'No, sir. I only gave you synergine. Your vital signs were stable, and I was afraid to give you anything else till I had some better idea what we were dealing with.'

'What about my squad? Are we all out? The Barrayaran hostage, did we get him out all right?'

'Everybody got out all right. The Barrayaran, um . . . will live. I retrieved his legs; there's a good chance the surgeon will be able to reattach them.' The medtech glanced around, as if seeking comradely assistance.

'What? How was he injured?'

'Uh . . . I'll call Captain Quinn for you, sir.'

'You do that,' growled Miles.

The medtech ducked away into free fall, and murmured urgently into an intercom on the far wall. He returned to his patient—Lieutenant Vorberg? IVs were pumping plasma and medications into the man through sites on both an arm and his neck. The rest was concealed by heat foil. At a light-signal from the forward bulkhead, the medtech hastily strapped himself into his station jump seat, and the shuttle went through a quick series of accelerations, decelerations, and attitude adjustments, in preparation for locking on to its mother ship.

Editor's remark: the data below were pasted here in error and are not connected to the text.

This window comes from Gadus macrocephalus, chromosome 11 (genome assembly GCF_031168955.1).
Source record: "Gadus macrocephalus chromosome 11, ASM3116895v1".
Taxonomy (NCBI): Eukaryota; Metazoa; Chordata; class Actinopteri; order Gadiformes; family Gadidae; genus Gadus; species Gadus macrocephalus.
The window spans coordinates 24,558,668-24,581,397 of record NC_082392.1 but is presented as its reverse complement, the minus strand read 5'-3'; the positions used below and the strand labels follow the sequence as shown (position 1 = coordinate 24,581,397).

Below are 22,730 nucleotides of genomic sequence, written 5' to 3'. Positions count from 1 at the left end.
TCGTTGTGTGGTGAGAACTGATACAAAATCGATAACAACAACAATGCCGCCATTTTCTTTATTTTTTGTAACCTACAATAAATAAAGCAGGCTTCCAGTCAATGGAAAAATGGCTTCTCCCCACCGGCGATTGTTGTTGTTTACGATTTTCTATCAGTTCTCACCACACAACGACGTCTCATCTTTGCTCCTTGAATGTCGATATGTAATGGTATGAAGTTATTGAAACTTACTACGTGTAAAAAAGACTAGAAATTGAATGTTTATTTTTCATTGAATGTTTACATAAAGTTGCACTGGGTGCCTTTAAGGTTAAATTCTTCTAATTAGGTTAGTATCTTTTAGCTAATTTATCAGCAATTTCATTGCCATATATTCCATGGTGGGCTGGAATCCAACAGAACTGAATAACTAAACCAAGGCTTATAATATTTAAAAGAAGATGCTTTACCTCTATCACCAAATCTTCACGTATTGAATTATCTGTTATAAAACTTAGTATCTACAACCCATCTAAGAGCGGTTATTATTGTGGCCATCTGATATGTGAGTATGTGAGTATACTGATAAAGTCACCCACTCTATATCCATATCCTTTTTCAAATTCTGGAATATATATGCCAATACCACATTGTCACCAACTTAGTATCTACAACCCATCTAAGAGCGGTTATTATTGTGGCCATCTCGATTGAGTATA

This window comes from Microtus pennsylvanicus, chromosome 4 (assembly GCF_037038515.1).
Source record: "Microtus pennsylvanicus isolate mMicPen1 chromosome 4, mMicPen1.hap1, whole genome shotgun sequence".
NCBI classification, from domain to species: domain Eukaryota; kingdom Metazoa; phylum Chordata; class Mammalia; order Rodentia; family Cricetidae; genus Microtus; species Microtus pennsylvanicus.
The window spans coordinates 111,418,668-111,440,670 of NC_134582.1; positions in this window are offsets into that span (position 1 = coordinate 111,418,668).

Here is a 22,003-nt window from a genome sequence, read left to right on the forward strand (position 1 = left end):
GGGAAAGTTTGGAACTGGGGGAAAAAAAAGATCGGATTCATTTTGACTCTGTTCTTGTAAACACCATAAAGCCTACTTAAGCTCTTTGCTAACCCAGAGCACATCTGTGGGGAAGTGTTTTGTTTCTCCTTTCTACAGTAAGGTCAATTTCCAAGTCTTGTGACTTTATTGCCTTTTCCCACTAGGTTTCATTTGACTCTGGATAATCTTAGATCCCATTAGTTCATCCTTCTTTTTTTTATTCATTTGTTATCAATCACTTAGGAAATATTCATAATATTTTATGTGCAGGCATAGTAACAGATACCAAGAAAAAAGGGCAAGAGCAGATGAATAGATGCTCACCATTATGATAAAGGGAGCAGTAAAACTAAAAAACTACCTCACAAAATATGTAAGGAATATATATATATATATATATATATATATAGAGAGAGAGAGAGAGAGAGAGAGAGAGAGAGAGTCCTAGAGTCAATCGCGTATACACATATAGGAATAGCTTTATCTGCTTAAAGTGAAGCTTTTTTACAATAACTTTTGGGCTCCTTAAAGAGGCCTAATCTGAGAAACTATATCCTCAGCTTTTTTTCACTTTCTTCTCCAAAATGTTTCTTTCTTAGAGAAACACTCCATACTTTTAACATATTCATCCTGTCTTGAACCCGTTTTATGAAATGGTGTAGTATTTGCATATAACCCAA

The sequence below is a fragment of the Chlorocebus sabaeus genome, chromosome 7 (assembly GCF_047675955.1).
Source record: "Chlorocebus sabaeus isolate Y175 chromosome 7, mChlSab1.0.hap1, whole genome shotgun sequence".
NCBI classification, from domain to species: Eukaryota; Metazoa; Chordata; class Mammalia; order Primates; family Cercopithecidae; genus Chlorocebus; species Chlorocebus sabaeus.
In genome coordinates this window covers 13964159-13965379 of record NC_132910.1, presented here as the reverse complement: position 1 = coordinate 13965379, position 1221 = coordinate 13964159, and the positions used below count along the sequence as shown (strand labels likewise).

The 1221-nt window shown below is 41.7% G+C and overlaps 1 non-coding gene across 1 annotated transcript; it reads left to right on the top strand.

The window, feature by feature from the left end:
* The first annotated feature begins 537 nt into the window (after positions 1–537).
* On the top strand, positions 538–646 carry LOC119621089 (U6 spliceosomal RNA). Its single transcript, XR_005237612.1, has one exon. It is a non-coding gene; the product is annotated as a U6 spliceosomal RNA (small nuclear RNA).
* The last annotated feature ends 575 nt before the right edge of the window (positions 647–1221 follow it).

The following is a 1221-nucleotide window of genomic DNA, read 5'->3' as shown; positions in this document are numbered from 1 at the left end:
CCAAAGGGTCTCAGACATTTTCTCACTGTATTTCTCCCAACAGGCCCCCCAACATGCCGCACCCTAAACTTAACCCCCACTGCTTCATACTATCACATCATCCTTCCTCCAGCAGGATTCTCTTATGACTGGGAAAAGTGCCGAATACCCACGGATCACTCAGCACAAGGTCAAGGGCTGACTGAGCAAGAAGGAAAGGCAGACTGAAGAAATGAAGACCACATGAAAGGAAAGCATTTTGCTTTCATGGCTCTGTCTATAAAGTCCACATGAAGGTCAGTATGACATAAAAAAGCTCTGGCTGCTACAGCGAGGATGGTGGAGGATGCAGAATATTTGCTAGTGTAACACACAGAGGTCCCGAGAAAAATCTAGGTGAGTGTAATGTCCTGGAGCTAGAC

Properly, upon docking the injured hostage was rushed out first. In two parts. Miles gritted his teeth in dismay at the sight of the soldier clutching a large cold-container who followed the medtech and float pallet. There did not seem to be much blood smeared around, though. Miles had just given up waiting for Quinn and was releasing himself from his medical restraints when she appeared from the flight deck and floated down the aisle toward him.

She had doffed the helmet and gloves from her space armor, and pulled back her bodysuits hood to free her dark, sweat-flattened curls. Her beautifully sculpted face was pale with tension, her brown eyes dark with fear. But his little three-ship fleet could be in no immediate danger, or she would be attending to it, not to him. 'Are you all right?' she asked hoarsely.

'Quinn, what—no. Give me a general status report first.'

'Green Squad got the hijacked ships crew out. All of them. There was a bit of equipment damage—the insurance company's not going to be as ecstatic as the last time—but our Life Bonus is safe and warm.'

'Praise be to God and Sergeant Taura. And our hijackers?'